Now, if your account currently achieves those metrics, then data-driven marketing attribution may be a perfect model to better understanding your entire customer journey and what truly impacts conversions.
Digital marketers using rules-based attribution are all about simplicity and incremental progress.
Instead of relying on elaborate models to assign credit, they build and test individual rules that help to explain how their marketing channels work together. But, the benefit of the data-driven model is that it’s algorithmic, personalized and fully automated.
What Is Cross-Device Measurement?
Think about how you shop for most big-ticket items or book vacations.
I could almost guarantee that out of everyone that ever reads this piece, there isn’t a single person who has booked a vacation on their phone in a single setting. If you have, you are bold. But, that’s not how the majority of society engages in a brand journey. They normally engage in several different devices at several different times throughout their purchase decision.
Like we talked about earlier, a last click marketing attribution model gives all the conversion value to the last touchpoint in a consumer’s brand journey, where the upper funnel devices don’t receive any credit for assisting the conversion.
So, if your brand is only focused on one aspect of the journey how can you truly understand what’s most effective?
You can’t. Unless you’re looking at cross-device activity reports.
Below is a user journey that sums up the importance of cross-device measurement:
Jenny is the definition of a foodie. She’s on her work lunch break and daydreaming about a trip to Spain. So, she takes out her phone and searches Google for “best food cities in Spain.” She’s prompted with many responses, but lands on a blog post about San Sebastian in the search results and it’s brought to her by Airbnb. Completely satisfied with this information, she continues her work and goes about her day.
However, when Jenny gets home later that night, the thoughts of San Sebastian fill her mind. The entrees and deserts she viewed earlier are completely distracting her from Netflix.
Seeing as she has a little more time to research San Sebastian, she gets on her laptop and heads to Airbnb. As she’s researching, not only does she look into the best places to stay, but the best food and the most exciting experiences during her stay. She finds some incredible information, as well as a place that fits her budget, but she’s not ready to book quite yet.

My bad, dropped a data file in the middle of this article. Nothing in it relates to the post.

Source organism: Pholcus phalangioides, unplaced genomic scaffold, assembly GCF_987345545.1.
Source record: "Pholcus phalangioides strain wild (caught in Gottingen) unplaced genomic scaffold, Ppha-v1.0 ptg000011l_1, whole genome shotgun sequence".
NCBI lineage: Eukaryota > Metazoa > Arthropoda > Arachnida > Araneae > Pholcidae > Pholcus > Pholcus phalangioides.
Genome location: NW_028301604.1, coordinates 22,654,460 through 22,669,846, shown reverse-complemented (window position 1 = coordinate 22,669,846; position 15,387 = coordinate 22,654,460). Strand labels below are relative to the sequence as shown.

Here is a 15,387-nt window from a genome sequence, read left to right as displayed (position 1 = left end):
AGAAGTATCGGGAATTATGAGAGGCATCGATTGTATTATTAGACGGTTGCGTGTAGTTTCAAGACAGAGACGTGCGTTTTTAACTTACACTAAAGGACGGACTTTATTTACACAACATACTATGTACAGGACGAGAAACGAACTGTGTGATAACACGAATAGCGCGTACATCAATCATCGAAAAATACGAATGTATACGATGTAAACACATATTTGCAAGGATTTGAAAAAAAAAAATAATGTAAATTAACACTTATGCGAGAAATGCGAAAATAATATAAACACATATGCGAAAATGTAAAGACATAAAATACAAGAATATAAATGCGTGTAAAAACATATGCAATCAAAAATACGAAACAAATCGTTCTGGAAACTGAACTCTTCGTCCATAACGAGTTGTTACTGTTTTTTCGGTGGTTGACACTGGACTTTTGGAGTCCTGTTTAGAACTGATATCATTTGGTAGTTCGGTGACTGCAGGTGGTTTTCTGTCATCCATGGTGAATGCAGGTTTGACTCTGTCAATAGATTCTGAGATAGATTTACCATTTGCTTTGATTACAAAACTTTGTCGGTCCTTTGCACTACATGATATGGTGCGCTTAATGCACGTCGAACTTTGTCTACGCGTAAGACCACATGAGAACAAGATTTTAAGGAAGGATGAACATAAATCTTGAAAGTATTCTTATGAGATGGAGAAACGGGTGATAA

The next day at work, she’s again on her lunch break and is scrolling through Instagram. When suddenly, she’s served a display ad for Airbnb as well as a highly detailed piece of email marketing talking about San Sebastian and the apartments, houses, or condos she was researching. She’s then called into a meeting and has to focus on work.
That night, Jenny logs back onto Airbnb, spends a bit more time researching the right place to stay, the best places to eat and the coolest experiences she can do while she’s in San Sebastian and decides to book the trip.
Which part of this consumer journey do you attribute with the most impact?
If you’re thinking it is an individual part, you may want to think again. While individual parts are important, it’s the whole holistic brand journey that truly impacts a customer to make a decision.
It can’t be limited to one touchpoint or interaction.
As a team, they all work together in assisting and nurturing a consumer through your sales and education path.
Sure, Jenny may have completed the purchase on a desktop environment and there should be some weight given to that conversion touchpoint, but how does that influence her more than the display ad she was served on mobile? Or on the initial mobile search where Airbnb was delivered in the search results?
Cross-device activity reports will:
- Bring new cross-device insights by showing the full cross-device conversion path for search campaigns from desktop-to-mobile-to-tablet so your organization knows where you’re converting.
- Provide an opportunity to show your brand how mobile is potentially undervalued based on last-click, last-device models.
To Sum Up Marketing Attribution Models For Your Business
When all is said and done, each marketing attribution model may give your organization new insights on how to improve the platform, messaging, and device that you’re using to communicate with your true market audience.
But, it’s only through testing and optimizations that you’ll understand which attribution models produce the highest ROI and most conversions for your business.
If your organization is still shaking its head over Google Ads attribution models and what strategies your company should implement to increase brand awareness and maximize profits, reach out to Evolve Digital Labs for your free consult.